Mother nature often gives scuba divers some amazing experiences in the waters around Sydney. Over the past month on a number of the divers on our guided shore dives and the students on a number of our dive courses have experienced dolphins diving with them. The dolphins have been encountered on a number of days both at Oak Park and The Steps.
Bottlenose dolphins are well known as the intelligent and charismatic stars of many aquarium shows. Their curved mouths give the appearance of a friendly, permanent smile, and they can be trained to perform complex tricks.
These dolphins are sleek swimmers can reach speeds of over 30 kilometers an hour so as divers they either come to the divers or the divers don’t get to see them. In the case of the Oak Park sightings the dolphins came to the divers over 3 consecutive days.
Bottlenose dolphins normally travel in social pods and communicate with each other by a complex system of squeaks and whistles. As divers we often see pods of dolphins as we are entering or exiting the water at sites such as Oak Park or Captain Cooks Park at Kurnell.
Bottlenose dolphins track their prey through the expert use of echolocation. They can make up to 1,000 clicking noises per second. These sounds travel underwater until they encounter objects, then bounce back to their dolphin senders, revealing the location, size, and shape of their target.
When dolphins are feeding, that target is often a bottom-dwelling fish, though they also eat shrimp and squid. These clever animals are also sometimes spotted following fishing boats in hopes of dining on leftovers.
For divers who have witnessed wild dolphins, there is often no comparison to any other ocean experience. For those who have yet to experience it, it certainly is an encounter to look forward to. So plan to go for a dive soon.
Many people hear the term Technical Diving, and immediately think of heavy, cumbersome equipment and additional risk whilst scuba diving. This perception needs to change….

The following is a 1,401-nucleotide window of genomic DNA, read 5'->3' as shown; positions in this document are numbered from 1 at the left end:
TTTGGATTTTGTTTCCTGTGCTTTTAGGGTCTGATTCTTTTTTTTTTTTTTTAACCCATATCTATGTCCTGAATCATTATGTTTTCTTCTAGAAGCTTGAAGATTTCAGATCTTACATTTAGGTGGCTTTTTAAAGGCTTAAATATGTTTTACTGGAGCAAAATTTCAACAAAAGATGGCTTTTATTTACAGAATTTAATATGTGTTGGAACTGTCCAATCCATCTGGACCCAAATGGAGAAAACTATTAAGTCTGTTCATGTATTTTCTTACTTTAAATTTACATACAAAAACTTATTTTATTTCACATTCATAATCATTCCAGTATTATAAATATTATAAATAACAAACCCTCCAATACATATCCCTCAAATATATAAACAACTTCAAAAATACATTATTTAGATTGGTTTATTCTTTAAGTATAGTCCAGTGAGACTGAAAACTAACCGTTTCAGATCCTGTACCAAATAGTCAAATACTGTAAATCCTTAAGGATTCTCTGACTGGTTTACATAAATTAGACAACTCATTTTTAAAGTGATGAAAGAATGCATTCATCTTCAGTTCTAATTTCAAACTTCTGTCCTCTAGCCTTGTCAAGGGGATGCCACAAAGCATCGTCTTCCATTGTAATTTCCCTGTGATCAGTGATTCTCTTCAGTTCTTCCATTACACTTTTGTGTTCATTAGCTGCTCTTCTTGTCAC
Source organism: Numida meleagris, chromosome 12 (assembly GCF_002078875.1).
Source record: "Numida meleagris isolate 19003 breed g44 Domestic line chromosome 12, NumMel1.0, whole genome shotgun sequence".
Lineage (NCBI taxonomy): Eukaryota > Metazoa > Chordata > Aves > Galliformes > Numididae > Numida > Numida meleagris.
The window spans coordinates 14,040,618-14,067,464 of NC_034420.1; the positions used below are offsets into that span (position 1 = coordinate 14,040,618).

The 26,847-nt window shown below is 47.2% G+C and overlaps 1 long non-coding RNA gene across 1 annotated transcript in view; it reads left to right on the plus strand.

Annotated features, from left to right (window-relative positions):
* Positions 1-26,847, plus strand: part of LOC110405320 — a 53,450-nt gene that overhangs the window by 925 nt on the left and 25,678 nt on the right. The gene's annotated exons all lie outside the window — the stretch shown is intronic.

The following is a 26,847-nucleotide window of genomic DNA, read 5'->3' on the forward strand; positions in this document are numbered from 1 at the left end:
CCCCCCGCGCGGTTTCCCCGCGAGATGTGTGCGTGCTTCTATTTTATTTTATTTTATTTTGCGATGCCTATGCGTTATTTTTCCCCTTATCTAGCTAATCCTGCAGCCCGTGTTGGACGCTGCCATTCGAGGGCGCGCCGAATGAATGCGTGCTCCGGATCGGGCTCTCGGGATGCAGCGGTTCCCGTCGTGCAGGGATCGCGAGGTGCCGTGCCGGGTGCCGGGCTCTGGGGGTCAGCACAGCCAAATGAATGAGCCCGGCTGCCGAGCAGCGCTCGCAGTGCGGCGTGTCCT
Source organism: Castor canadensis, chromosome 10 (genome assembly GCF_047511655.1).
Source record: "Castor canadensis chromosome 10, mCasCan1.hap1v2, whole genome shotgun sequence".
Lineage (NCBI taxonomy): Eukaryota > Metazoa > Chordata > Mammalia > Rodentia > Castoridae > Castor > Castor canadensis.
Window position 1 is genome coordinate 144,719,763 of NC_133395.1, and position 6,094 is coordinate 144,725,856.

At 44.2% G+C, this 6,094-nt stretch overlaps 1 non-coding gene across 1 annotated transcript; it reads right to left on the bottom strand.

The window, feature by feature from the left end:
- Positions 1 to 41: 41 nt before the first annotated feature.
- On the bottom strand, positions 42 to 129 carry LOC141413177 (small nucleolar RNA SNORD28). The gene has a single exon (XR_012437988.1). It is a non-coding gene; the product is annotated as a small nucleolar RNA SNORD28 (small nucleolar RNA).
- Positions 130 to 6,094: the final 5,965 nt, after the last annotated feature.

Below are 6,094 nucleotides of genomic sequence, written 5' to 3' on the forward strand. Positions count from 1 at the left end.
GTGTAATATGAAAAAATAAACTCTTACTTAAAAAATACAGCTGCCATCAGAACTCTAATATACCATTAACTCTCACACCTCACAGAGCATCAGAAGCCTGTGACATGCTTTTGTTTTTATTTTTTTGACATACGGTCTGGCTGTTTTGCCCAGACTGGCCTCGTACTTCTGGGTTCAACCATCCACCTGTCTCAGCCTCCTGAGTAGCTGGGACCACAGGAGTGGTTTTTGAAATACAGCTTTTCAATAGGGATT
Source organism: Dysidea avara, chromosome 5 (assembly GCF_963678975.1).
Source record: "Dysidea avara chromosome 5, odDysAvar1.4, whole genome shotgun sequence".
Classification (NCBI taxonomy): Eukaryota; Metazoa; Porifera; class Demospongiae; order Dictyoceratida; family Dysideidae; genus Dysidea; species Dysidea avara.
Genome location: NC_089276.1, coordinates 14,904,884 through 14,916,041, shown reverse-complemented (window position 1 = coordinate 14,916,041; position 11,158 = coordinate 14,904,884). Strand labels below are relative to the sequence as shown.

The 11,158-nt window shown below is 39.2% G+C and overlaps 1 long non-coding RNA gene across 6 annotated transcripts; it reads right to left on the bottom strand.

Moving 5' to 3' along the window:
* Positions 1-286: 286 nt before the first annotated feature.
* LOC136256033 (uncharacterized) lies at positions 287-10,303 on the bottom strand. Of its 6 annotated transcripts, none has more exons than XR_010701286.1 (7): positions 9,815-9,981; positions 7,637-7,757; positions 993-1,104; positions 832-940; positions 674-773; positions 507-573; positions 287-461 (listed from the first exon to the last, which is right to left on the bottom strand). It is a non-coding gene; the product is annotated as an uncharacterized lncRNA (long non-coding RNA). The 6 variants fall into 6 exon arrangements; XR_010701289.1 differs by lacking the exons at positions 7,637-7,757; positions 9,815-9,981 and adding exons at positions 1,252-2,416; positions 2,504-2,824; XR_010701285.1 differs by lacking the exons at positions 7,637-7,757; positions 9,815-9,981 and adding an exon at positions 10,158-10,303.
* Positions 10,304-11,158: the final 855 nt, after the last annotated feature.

Traditionally, technical scuba diving has meant going beyond recreational scuba diving limits, and included one or more of the following:
- Diving deeper than 40 metres
- Required stage decompression
- Diving in an overhead environment beyond 40 linear metres of the surface
- Accelerated decompression and/or the use of variable gas mixtures during the dive
- Use of extensive equipment and technologies
Yes, it is true, many people learn Technical Diving to challenge themselves, and explore places that no one else has ever seen. There is obviously excitement and adventure that goes with this!
But for many, learning Technical Diving means they are better prepared as a diver, should something on their recreational dive not go as planned.
I have seen divers accidentally go into decompression (past the No Decompression Limit on their computer) on 20 – 30m dives where they have been distracted by their surroundings. I have also seen divers go into decompression on dives where something happened underwater that caused these divers to stay longer at depth than they were supposed to. I have almost done this myself in only 20m of water!
On both of these occasions, the divers were not aware of what to do when this happened. They had only ever thought of technical divers as those people who dived extremely deep with lots of cumbersome equipment. If they had learnt the basics of technical diving, they would have been prepared to handle these situations when they occurred.